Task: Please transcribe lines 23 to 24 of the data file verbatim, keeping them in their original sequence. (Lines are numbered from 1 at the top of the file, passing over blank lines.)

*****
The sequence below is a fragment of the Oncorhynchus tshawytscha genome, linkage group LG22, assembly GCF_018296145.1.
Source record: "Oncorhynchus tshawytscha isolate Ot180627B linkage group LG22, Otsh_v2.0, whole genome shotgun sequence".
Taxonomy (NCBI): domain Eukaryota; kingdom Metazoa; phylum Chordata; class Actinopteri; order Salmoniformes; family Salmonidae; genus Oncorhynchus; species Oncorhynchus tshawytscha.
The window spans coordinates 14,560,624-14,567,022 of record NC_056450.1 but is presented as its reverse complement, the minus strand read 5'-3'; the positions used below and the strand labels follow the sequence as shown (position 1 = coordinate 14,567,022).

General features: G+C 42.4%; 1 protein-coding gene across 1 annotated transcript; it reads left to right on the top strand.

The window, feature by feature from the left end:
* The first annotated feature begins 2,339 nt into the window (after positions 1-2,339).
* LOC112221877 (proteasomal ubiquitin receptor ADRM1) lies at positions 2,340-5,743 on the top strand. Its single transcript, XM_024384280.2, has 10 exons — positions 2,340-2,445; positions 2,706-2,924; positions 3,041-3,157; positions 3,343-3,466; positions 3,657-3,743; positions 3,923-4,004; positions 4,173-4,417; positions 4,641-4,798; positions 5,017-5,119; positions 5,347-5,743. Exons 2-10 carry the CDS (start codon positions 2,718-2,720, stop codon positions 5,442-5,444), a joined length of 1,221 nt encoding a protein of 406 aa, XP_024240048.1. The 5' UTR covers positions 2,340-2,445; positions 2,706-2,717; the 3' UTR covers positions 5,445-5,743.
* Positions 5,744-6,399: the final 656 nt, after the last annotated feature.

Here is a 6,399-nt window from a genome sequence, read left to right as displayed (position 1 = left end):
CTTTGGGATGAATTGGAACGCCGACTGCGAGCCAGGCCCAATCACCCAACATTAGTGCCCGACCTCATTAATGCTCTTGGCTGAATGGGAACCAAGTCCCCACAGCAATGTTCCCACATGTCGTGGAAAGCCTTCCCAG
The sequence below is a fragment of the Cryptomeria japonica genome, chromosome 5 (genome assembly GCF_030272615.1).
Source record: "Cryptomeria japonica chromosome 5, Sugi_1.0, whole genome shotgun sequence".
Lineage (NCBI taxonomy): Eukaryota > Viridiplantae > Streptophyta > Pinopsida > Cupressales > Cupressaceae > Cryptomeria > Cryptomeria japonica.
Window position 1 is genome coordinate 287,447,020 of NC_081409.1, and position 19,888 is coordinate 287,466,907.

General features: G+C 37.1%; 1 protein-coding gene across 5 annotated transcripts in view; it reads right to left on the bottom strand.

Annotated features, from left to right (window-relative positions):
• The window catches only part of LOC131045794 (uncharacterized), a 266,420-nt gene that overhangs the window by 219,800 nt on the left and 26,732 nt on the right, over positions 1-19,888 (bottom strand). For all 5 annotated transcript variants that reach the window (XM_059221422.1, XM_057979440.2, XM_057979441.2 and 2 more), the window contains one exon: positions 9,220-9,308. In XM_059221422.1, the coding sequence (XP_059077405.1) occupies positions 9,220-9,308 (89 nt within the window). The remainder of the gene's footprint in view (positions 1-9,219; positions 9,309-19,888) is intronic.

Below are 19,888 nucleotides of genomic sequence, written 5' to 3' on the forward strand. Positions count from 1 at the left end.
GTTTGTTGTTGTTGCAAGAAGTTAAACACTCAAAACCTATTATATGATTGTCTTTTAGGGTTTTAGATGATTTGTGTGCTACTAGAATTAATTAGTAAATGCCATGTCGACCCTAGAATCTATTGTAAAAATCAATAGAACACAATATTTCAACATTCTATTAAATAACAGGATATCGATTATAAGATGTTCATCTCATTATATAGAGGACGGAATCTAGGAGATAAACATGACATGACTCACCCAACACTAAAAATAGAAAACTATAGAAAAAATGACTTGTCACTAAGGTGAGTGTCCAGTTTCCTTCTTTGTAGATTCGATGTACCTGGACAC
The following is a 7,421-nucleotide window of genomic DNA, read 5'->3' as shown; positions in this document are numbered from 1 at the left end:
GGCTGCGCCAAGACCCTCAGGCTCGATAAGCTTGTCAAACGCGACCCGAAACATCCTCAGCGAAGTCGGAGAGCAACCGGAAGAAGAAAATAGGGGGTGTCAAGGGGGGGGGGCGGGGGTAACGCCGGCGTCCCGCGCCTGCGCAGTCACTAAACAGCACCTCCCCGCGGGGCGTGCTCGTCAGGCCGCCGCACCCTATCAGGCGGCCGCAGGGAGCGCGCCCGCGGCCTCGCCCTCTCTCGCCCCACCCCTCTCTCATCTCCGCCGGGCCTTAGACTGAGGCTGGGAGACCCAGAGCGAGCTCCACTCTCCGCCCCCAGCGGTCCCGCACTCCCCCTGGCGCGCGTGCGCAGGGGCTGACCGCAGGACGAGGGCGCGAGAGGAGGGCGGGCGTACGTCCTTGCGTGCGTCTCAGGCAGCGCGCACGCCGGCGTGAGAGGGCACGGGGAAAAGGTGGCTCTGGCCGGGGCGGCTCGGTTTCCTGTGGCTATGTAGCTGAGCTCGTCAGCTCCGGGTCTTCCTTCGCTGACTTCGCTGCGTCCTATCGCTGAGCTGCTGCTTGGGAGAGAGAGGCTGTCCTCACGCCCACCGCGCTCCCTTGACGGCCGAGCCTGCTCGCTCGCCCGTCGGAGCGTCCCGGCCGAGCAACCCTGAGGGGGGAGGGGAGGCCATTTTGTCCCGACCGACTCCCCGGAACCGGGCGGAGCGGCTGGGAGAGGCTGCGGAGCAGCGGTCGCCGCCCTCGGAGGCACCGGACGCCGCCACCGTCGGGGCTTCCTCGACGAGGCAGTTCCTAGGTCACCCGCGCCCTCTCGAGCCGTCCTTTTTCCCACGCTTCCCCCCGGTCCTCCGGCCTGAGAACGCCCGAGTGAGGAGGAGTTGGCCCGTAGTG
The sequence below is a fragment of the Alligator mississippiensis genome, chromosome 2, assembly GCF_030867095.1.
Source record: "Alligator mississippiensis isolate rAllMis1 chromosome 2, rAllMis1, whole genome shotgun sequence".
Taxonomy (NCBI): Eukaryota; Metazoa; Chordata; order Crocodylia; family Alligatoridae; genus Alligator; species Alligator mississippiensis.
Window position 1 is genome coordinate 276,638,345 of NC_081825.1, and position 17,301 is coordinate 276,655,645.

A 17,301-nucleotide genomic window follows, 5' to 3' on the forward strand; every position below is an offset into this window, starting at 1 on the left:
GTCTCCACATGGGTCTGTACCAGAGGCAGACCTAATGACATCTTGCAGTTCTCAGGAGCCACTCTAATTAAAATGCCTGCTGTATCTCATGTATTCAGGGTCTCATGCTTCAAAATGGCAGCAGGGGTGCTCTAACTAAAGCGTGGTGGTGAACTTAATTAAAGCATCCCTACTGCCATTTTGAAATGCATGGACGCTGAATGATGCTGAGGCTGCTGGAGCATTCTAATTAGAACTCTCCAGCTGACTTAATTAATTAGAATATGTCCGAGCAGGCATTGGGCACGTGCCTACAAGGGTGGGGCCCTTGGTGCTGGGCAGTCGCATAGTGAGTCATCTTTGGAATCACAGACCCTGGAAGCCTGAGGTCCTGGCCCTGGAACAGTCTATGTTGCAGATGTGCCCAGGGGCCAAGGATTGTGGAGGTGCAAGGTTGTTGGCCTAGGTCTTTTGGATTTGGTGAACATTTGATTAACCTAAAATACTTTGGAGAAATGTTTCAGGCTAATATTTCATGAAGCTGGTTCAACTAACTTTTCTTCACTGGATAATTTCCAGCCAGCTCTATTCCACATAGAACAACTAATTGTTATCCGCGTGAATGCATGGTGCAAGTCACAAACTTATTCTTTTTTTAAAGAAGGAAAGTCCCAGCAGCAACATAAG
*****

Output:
The sequence below is a fragment of the Alligator mississippiensis genome, chromosome 2, assembly GCF_030867095.1.
Source record: "Alligator mississippiensis isolate rAllMis1 chromosome 2, rAllMis1, whole genome shotgun sequence".